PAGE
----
The surge in French prices may be curbed by weaker demand from some of the biggest buyers after gains in local production. Egypt will import 2.65 million tons less this marketing year and Algerian purchases will decline by more than 1 million tons, the USDA estimates. Egyptian farmers will reap 8.5 million tons and those in Algeria 3.25 million tons, both the second-largest harvests on record. The USDA is forecasting a 16 percent drop in global exports.
While the U.S. may be losing out to the EU now, demand for its grain may accelerate as European stockpiles drop. Combined EU wheat output will shrink 4.2 percent this year, the USDA estimates. The agency’s forecast for U.S. sales still implies a 9.6 percent gain on 2011-2012. Shippers also face less competition from Argentina, the sixth-biggest exporter, after the government predicted a 16 percent drop in output on Oct. 18.
“We still have big quantities in France, but once the flow starts it will vanish rather quickly,” said Pierre Raye, a Paris-based analyst at InVivo Group, the largest exporter of French wheat. “We will need big exports from the U.S. during the second part of the season.”
When Russia and Ukraine curbed exports two years ago after droughts, U.S. sales surged 47 percent to an 18-year high, USDA data show. Shipments from the EU gained 3.6 percent, the agency estimates. Paris futures still jumped 92 percent that year, twice the gain in Chicago.
Russia, the third-largest exporter last season, may harvest 40 million tons this year, the government said Oct. 9. That’s 1.5 million tons less than after the drought in 2010. There is no need to limit shipments this time because there is ample supply to meet domestic demand, President Vladimir Putin said Oct. 10.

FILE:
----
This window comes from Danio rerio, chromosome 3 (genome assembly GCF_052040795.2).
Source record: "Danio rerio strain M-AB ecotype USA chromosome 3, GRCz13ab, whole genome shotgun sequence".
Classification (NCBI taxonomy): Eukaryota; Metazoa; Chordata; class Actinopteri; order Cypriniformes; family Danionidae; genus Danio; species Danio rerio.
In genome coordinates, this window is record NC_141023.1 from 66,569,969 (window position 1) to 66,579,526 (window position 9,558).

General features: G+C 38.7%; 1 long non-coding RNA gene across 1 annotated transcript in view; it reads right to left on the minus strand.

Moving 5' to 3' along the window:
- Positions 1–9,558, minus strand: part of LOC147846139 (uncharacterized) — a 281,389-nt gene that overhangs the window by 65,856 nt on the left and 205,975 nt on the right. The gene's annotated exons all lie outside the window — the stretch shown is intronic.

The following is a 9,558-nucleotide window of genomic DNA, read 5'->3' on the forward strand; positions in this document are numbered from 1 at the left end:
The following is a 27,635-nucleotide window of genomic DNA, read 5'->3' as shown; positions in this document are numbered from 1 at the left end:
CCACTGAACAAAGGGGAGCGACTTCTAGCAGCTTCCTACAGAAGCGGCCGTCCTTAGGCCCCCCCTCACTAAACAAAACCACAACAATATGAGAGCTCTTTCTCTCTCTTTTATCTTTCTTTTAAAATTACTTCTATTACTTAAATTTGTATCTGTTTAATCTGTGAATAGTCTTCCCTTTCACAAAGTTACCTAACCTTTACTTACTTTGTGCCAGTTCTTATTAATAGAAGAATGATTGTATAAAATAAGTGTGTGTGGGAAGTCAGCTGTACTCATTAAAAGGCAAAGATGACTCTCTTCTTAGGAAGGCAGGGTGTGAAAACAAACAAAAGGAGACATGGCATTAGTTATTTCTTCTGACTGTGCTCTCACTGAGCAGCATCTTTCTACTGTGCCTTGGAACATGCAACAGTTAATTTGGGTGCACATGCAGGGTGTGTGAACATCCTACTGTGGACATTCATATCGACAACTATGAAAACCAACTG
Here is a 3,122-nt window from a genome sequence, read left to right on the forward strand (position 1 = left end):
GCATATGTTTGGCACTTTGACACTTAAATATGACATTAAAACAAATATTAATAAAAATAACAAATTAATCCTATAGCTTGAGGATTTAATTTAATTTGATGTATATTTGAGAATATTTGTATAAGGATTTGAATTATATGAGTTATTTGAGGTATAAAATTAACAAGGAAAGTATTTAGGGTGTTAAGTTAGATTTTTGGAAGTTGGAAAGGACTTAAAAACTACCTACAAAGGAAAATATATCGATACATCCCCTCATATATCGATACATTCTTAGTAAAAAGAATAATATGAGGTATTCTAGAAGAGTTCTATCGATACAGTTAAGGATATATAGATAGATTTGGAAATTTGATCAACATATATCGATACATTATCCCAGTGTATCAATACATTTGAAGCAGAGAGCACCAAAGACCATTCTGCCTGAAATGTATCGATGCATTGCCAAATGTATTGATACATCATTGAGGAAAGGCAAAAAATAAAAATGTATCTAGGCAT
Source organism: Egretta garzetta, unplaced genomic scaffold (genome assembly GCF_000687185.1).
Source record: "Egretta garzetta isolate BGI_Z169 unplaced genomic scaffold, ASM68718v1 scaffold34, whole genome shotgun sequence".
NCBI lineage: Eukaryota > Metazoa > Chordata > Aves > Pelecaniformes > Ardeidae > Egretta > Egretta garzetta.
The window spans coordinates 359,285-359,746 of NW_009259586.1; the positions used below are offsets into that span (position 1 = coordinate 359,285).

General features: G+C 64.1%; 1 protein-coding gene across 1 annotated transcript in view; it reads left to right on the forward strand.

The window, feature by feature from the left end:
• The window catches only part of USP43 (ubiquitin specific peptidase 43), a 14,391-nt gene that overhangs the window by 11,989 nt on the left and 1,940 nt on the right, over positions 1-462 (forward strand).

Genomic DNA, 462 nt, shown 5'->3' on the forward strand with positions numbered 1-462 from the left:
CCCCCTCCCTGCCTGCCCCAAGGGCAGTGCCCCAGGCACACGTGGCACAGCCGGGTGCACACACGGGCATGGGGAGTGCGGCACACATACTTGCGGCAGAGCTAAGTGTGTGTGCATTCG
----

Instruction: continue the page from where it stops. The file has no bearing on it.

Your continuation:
“If the Russians halt exports, I will have the choice of Argentinian and French wheat,” Nomani of Egypt’s state grain buyer said in an interview Oct. 18. “The French are in a better position to export since they have a surplus.”
Ukraine may decide to restrict shipments next month after demand accelerated faster than available supplies, Volodymyr Klymenko, the head of the country’s Grain Association, said in an interview Oct. 19. Sales may reach 5.3 million tons by Nov. 15-20, which could exhaust the exportable surplus, First Deputy Agriculture Minister Ivan Bisyuk said the same day. Ukraine hasn’t made a decision to ban wheat exports, Vitaliy Lukyaneko, a spokesman for Prime Minister Mykola Azarov, said yesterday.
Russia and eastern European countries including Ukraine and Romania, which dominated Egyptian purchases earlier in the year, sold no wheat to the North African country in its most recent tender Oct. 3. Wheat shipments from Rouen, which accounted for 41 percent of France’s seaborne exports last season, reached 439,704 tons in the past three weeks, 24 percent more than last year, port data show.
“There’s going to be massive demand,” said Laurent Martel, the director general of Senalia, the biggest grain- storage company in Rouen. “Demand is above availability in terms of wheat, and world stocks are very low.”